Emanuel Kant in “What is Enlightenment?” gives his explanation of what Enlightenment is and who embodies it.
Kant defines Enlightenment as “a person’s emergence from their ‘self-incurred’ minority.” Essentially this means that you can only be enlightened if you have shed your natural tendency to allow others to direct and dictate your understanding – not because you don’t know how to understand something, but because you aren’t courageous enough to break away and think for yourself(18-19).
Kant also suggests that some people are more inclined to an enlightened life than others, and those who are enlightened often assume the duty of imposing their schools of thought on to the “unthinking masses (20).”
This made me think about the way we view people in politics today. It is such a common problem that we face now of people listening to everything a political pundit says on TV and treating it as fact. The comment about the unthinking masses is what drew me to this comparison. It is certainly much easier to only listen to commentators you agree with and believe everything they tell you, but the problem with the “unthinking masses” is they are allowing themselves to be taken advantage of.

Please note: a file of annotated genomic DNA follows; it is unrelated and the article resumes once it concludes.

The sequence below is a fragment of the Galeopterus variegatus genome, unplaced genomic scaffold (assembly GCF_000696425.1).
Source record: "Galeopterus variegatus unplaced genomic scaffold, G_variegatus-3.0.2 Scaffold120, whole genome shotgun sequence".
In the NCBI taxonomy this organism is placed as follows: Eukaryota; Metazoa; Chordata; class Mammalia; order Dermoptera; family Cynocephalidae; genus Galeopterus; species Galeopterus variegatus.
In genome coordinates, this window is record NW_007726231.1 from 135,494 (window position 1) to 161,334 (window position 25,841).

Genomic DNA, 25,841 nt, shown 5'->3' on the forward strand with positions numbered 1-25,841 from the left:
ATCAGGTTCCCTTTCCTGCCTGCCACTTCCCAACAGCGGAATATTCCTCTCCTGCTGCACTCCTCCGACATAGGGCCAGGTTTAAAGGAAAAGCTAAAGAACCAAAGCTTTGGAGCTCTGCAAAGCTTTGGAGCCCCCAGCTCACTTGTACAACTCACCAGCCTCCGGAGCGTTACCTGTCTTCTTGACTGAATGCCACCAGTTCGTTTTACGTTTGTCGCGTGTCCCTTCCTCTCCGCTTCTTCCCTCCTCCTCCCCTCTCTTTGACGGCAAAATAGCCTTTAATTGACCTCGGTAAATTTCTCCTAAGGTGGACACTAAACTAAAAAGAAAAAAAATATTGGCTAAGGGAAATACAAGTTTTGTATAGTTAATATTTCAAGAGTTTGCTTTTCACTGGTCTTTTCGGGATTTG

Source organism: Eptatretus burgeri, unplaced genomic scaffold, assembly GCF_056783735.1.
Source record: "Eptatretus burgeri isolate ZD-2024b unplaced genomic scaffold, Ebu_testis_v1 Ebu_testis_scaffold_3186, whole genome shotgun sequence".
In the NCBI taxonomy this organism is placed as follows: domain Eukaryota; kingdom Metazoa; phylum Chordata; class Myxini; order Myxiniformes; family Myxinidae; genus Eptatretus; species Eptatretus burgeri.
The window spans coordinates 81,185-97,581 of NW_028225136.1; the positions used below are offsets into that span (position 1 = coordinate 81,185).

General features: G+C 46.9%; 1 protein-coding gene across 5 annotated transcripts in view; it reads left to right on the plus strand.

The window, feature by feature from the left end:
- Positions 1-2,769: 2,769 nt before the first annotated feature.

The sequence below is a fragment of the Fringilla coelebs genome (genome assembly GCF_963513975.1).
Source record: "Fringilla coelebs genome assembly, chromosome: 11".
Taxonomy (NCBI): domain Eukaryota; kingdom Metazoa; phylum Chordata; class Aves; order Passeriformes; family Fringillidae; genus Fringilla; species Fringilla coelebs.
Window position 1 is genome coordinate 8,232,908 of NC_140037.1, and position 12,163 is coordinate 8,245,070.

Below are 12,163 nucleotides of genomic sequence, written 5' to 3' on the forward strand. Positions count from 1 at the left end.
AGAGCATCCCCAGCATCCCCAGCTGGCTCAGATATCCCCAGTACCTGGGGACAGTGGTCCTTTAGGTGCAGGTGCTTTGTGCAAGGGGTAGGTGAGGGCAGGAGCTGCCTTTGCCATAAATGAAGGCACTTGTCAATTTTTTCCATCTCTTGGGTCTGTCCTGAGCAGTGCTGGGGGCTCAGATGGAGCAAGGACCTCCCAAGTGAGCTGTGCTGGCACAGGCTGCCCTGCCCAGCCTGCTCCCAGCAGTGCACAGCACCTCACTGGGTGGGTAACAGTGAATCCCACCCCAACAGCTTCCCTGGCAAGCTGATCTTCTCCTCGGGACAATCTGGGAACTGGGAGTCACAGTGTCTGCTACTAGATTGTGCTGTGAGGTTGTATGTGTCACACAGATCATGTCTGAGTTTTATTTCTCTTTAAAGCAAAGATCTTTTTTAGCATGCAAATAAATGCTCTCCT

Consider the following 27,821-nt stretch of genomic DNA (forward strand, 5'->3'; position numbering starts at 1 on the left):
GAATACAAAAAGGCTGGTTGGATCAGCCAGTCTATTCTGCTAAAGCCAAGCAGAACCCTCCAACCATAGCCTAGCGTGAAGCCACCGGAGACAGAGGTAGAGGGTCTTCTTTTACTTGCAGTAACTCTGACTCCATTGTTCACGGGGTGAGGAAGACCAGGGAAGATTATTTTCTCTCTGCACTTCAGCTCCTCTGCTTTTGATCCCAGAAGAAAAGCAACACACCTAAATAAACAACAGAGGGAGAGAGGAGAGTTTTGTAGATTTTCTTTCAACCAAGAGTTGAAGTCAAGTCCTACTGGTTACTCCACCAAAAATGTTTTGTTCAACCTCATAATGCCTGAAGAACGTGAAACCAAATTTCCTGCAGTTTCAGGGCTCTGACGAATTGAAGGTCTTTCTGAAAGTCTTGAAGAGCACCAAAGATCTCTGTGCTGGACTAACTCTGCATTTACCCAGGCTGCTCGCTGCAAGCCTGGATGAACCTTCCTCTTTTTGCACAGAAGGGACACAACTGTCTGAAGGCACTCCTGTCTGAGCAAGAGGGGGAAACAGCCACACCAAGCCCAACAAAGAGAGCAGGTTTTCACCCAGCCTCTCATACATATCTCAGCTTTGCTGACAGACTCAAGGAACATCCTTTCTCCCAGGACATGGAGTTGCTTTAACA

I disagree with Kant in that I believe that people chose to be enlightened and that it is not a predetermined trait. There must be a choice, because people decide everyday to educate themselves on topics they don’t know much about. Contrary to Kant’s assertion, there is nothing that naturally makes a person more or less equipped to determine how the masses should think or behave. I believe that some people are born naturally better at being leaders, but that in no way entitles them to tell others how to think nor does it mean that people who weren’t natural-born leaders can’t become great leaders.
There isn’t a single person on the planet who is more equipped to decide what you think then you – not a politician, political pundit, leader of an organization, friend, or family member, only you.